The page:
A former newspaper editor and graduate of the University of Missouri’s School of Journalism, Yarger also worked in arts management for the Bushnell Center for the Performing Arts, the Hartford Symphony Orchestra and served for nine years as the Executive Director of Masterwork Productions, Inc. She lives with her husband in West Granby, CT. They have two adult children.

Copyright

All material is copyright 2008- 2017 by Lauren Yarger. Reviews and articles may not be reprinted without permission. Contact reflectionsinthelight@gmail.com

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Key to Content Notes:

God's name taken in vain -- means God or Jesus is used in dialogue without speaking directly to or about them.

Language -- means some curse words are used. "Minor" usually means the words are not too strong or that it only occurs once or twice throughout the show.

Strong Language -- means some of the more heavy duty curse words are used.

Nudity -- means a man or woman's backside, a man's lower front or a woman's front are revealed.

Scantily clad -- means actors' private areas are technically covered, but I can see a lot of them.

Sexual Language -- means the dialogue contains sexually explicit language but there's no action.

Sexual Activity -- means a man and woman are performing sexual acts.

Adultery -- Means a married man or woman is involved sexually with someone besides their spouse. If this is depicted with sexual acts on stage, the list would include "sexual activity" as well.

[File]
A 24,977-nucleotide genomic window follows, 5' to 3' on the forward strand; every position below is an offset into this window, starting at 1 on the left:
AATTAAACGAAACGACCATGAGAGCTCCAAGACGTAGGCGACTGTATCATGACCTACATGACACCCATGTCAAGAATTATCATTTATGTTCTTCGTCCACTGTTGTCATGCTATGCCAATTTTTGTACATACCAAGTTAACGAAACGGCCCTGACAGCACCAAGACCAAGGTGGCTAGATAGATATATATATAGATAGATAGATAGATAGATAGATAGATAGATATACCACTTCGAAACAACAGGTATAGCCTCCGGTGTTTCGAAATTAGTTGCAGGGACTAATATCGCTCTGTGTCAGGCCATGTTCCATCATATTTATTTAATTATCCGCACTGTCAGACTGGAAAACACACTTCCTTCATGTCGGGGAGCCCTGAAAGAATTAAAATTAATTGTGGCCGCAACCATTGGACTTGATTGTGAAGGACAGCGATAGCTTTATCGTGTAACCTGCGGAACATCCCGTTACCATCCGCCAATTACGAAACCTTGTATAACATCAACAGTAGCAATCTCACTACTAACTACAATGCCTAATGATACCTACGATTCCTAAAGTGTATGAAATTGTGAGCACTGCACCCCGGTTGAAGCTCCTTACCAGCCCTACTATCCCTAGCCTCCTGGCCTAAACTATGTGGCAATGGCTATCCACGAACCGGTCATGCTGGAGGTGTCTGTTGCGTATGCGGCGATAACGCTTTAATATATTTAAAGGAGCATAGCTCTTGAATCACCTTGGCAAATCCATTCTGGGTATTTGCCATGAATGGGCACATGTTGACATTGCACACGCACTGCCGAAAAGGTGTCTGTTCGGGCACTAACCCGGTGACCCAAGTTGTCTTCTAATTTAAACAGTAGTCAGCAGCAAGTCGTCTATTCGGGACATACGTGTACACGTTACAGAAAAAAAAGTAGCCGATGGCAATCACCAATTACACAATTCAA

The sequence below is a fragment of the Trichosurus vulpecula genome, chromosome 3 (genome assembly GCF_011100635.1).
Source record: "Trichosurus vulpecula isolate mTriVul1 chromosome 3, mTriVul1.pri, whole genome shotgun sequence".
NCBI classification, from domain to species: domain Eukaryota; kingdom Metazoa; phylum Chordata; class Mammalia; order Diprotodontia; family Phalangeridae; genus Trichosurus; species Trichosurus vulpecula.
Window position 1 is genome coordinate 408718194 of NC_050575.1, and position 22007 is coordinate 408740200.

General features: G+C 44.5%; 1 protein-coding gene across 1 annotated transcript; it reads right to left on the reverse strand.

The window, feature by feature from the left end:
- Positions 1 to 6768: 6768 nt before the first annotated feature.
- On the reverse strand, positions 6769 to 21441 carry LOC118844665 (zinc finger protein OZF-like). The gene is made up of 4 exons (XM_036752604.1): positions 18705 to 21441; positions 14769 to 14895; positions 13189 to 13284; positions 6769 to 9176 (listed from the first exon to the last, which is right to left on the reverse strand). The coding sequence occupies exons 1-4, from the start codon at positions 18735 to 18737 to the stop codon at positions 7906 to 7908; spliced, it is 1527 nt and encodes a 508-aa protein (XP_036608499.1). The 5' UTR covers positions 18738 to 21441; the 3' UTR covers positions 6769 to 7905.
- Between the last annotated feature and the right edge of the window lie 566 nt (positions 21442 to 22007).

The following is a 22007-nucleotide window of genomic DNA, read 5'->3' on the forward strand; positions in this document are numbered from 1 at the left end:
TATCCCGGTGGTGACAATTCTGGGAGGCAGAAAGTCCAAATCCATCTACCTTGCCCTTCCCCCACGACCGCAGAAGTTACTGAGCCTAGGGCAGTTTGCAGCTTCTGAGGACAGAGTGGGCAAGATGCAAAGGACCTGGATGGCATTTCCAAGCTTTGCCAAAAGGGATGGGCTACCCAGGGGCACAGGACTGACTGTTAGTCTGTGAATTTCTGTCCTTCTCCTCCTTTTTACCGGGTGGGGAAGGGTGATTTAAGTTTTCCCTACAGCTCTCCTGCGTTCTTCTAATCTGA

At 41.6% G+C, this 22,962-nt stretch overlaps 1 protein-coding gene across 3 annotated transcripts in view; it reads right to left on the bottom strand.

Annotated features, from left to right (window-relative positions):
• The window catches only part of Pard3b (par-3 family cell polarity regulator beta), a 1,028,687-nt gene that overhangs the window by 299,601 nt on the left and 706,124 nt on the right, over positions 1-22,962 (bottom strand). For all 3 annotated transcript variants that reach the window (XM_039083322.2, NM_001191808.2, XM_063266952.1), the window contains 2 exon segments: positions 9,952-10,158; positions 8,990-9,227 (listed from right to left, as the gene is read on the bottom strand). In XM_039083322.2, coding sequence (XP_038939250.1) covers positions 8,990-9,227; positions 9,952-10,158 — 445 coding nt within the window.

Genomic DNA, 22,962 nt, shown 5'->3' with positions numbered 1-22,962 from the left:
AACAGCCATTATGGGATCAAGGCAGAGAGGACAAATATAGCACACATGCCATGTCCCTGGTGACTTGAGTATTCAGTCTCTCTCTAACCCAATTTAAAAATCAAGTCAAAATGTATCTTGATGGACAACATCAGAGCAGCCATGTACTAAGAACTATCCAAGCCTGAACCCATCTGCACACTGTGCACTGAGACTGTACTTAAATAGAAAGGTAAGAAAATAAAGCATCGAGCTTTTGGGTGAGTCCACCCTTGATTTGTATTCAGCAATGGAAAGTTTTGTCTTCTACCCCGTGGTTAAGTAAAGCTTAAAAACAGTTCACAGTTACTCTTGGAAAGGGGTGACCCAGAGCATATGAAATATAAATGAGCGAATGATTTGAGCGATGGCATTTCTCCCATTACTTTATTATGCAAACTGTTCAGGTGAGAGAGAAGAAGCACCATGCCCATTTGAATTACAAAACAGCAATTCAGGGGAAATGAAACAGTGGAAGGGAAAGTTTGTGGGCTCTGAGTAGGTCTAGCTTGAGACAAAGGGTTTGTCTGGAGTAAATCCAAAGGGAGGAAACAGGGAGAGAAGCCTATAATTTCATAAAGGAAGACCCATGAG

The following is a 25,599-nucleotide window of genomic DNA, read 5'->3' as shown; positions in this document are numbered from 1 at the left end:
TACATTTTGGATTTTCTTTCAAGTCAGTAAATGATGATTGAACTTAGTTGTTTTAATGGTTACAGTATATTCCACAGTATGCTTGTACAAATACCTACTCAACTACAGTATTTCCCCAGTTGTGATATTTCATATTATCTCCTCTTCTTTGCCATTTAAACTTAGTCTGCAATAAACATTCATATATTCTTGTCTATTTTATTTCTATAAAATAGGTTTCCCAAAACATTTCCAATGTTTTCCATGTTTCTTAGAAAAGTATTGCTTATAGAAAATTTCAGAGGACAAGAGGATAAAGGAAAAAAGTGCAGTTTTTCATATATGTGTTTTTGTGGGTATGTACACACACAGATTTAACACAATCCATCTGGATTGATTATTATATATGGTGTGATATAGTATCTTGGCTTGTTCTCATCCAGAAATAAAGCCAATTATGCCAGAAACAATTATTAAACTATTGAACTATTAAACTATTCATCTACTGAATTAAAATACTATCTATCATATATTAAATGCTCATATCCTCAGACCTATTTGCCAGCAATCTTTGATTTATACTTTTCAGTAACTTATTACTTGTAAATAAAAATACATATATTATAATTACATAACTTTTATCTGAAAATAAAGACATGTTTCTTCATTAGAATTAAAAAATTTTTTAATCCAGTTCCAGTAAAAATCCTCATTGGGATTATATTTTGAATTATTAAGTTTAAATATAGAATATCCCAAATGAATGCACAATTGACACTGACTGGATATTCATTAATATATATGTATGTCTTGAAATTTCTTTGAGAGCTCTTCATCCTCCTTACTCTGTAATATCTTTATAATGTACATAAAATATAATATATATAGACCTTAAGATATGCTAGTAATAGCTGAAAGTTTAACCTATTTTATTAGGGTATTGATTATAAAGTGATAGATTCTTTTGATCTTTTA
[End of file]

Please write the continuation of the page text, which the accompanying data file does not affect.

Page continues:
Sex Outside of Marriage -- means a man and woman are involved sexually without being married. If this is depicted sexually on stage, the list would include "sexual activity" as well.

Homosexuality -- means this is in the show, but not physically depicted.

Homosexual activity -- means two persons of the same sex are embracing/kissing. If they do more than that, the list would include "sexual activity" as well.

Cross Dresser -- Means someone is dressing as the opposite sex. If they do more than that on stage the listing would include the corresponding "sexual activity" and/or "homosexual activity" as well.

Cross Gender -- A man is playing a female part or a woman is playing a man's part.

Suggestive Dancing -- means dancing contains sexually suggestive moves.

Derogatory (category added Fall 2012) Language or circumstances where women are referred to or treated in a negative and demeaning manner.

Other content matters such as torture, suicide or rape will be noted, with details revealed only as necessary in the review itself.

The term "throughout" added to any of the above means it happens many times throughout the show.

Reviewing Policy

I receive free seats to Broadway and Off-Broadway shows made available to all voting members of the Outer Critics Circle and The Drama Desk, the two professional critics organizations with journalists covering NY theater. Journalistically, I provide an unbiased review and am under no obligation to make positive statements. Sometimes shows do not make tickets available to reviewers. If these are shows my readers want to know about (I review all Broadway shows and pertinent Off-Broadway shows), I will purchase a ticket. If a personal friend is involved in a production, I'll let you know, but it won't influence a review. If I feel there is a conflict, I won't review their portion of the production.